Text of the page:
We also found that flies given the choice of egg laying on sucrose (100 mM) and the bitter compound caffeine (10 mM) showed a nearly complete preference for the sucrose (Figure 1E). Similarly, flies given the choice between sucrose (100 mM) medium and NaCl (100 mM) showed a preference for the sugar over the salt (Figure 1F). Again, these results were unexpected considering a previous study which found that flies showed a strong preference for laying eggs on the bitter and salty medium over a sucrose medium .
Nevertheless, our results are consistent with the known Drosophila feeding preference for sugary foods and avoidance of feeding on bitter or salty foods –. Thus, it seems likely that the oviposition preference on sugars that we observed reflects a normal innate behavioral program for Drosophila egg laying.
Given the contrast with the earlier published results, we sought to find differences in the experimental approaches that might explain the observed female behavior. We noted that the physical dimensions of our egg laying chambers differed from those in the prior study. Our egg-laying chambers consisted of Petri dishes 35 mm in diameter (an area of 964 mm2, Figure 1A). Petri dishes of this size are commonly used in Drosophila laboratories for embryo collections. Indeed, it is common practice for Drosophila researchers to perform embryo collections on media that contain sucrose. In contrast, the prior study that found avoidance of sucrose used chambers that were quite small in comparison (14.5×18.4 mm, or 266 mm2) .
To test whether the use of small chambers might result in an egg-laying environment that would alter the female preference for oviposition on sucrose we performed egg laying experiments in small rectangular egg-laying chambers that were identical to those used in the prior study (Figure 2A). Our results were consistent with those of the prior report, as we observed a mild preference for oviposition on plain agarose relative to sucrose (Figure 2A). In addition, we examined very small cylindrical chambers (19 mm diameter) that had a similar surface area (283 mm2) (Figure 2B). Again, results using these chambers indicated a mild preference for the plain medium over the sucrose-containing medium (Figure 2B). Clearly, the probability of egg-laying on the plain agarose medium was increased in egg laying assays using small chambers. These results suggested the possibility that the valence of sucrose can be switched from being very attractive to being mildly unattractive depending on the size of the habitat that is available to the female flies while making the oviposition choices.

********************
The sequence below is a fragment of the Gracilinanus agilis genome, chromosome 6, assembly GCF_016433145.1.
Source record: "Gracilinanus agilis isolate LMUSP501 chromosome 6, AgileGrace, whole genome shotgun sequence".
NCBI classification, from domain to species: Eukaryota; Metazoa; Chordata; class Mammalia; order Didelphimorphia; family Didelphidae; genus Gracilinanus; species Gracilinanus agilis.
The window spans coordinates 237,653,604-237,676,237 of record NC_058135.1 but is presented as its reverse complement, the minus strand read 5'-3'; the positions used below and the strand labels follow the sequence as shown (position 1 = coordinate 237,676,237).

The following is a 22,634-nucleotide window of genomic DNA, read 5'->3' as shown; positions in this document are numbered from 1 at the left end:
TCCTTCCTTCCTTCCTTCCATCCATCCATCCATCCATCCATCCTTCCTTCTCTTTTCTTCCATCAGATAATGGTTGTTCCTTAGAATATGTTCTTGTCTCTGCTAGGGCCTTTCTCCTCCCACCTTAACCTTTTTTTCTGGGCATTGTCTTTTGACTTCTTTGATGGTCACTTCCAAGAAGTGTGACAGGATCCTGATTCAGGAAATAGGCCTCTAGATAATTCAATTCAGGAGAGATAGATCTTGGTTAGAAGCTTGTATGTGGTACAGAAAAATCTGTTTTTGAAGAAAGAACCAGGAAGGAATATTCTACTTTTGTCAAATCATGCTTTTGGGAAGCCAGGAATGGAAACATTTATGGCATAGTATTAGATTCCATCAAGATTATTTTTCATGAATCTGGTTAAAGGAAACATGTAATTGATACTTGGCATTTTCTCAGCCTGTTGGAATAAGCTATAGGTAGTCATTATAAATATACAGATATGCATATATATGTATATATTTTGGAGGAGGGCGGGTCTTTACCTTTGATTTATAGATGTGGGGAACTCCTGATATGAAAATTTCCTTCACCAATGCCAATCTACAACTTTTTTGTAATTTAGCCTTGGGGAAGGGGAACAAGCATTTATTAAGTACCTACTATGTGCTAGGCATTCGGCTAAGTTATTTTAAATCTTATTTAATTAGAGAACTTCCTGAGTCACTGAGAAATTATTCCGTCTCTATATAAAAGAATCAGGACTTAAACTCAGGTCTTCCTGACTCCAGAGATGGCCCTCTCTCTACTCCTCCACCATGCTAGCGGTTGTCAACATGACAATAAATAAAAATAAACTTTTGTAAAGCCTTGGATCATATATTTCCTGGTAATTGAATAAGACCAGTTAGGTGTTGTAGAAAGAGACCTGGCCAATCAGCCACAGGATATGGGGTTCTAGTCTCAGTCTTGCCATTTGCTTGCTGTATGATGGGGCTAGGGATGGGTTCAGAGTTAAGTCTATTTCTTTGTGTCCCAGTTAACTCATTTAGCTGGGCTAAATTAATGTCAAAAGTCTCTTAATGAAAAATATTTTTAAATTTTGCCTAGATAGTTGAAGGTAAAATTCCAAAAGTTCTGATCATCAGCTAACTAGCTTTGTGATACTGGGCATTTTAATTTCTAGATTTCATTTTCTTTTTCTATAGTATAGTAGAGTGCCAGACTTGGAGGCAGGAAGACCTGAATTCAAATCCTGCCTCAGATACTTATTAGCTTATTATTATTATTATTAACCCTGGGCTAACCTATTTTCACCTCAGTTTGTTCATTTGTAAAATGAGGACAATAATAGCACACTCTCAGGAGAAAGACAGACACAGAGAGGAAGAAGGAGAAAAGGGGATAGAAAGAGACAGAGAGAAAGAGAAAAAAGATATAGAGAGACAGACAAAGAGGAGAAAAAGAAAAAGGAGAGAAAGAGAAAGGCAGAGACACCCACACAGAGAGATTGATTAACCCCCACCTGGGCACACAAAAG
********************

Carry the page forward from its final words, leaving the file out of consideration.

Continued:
In each panel the egg laying chamber is schematically shown on the left and the oviposition preference observed for the indicated chamber is shown on the right. (A) Flies preferred plain over sucrose substrate for egg-laying in the chambers that were used in Yang et al. (n = 3, p<0.05, average total number of eggs = 67) (B) Flies also preferred plain over sucrose substrate for egg-laying in small cylindrical chambers (n = 22, p<0.01, average total number of eggs = 58). (C) Flies preferred sucrose over plain substrate for egg-laying in small cylindrical chambers in an experimental setup without diffusion (n = 11, p<0.05, average total number of eggs = 76) (D) The flies preferred sucrose over plain substrates for egg-laying in chambers in which sucrose and plain islands were spaced 5 mm apart when there was a barrier to diffusion(n = 13, p<0.001, average total number of eggs = 25). Student t-tests were performed for statistical analysis with one-tail p value.
Indeed, it is known that confinement of Drosophila to small spaces can dramatically affect the normal behavioral programs. For example, wing expansion of newly eclosed flies is strongly inhibited by confinement  which shows that Drosophila have an innate capacity to measure the space available in their surrounding environment . Furthermore, this measurement of space is clearly used by Drosophila in neural circuits that produce behavioral outcomes . Thus, it seemed possible that a measurement of space is used by female flies when making oviposition choices. This idea was suggested previously by Yang et al. in order to explain reduced avoidance of sucrose in contexts where the egg laying choices were separated by increased distances .
However, in the assays of Yang et al., as well as in our assays as performed thus far, the chamber size always co-varied with the distance between the alternative egg laying substrates . In the large chambers the alternate food choices are indeed farther apart. But, there is a much greater surface area and volume available to the female flies during the course of the experiment. We thus tested whether it was the overall size of the larger chambers, or the distance between the substrates in the larger chambers, that was the critical variable that caused the switch of preference between sucrose and plain agarose substrates.
To achieve this we allowed the flies to choose between sucrose-containing agarose and plain agarose substrates that were close together, but in the context of the larger chambers. We prepared chambers with two egg-laying islands (diameter 7.5 mm) that were separated by a distance of 5 mm. One island contained 100 mm sucrose 1% agarose and the other island contained plain 1% agarose, the two islands were surrounded by an unfavorable 3% agarose substrate. If distance between the egg laying substrates affects the decision of female flies to be attracted to sucrose, then the sucrose should still be avoided in this context. This was not observed. The results showed a clear preference for oviposition on sucrose (Figure 2D). This indicates that chamber size, and not the distance between the substrates per se, regulates preference for sucrose as an egg laying substrate.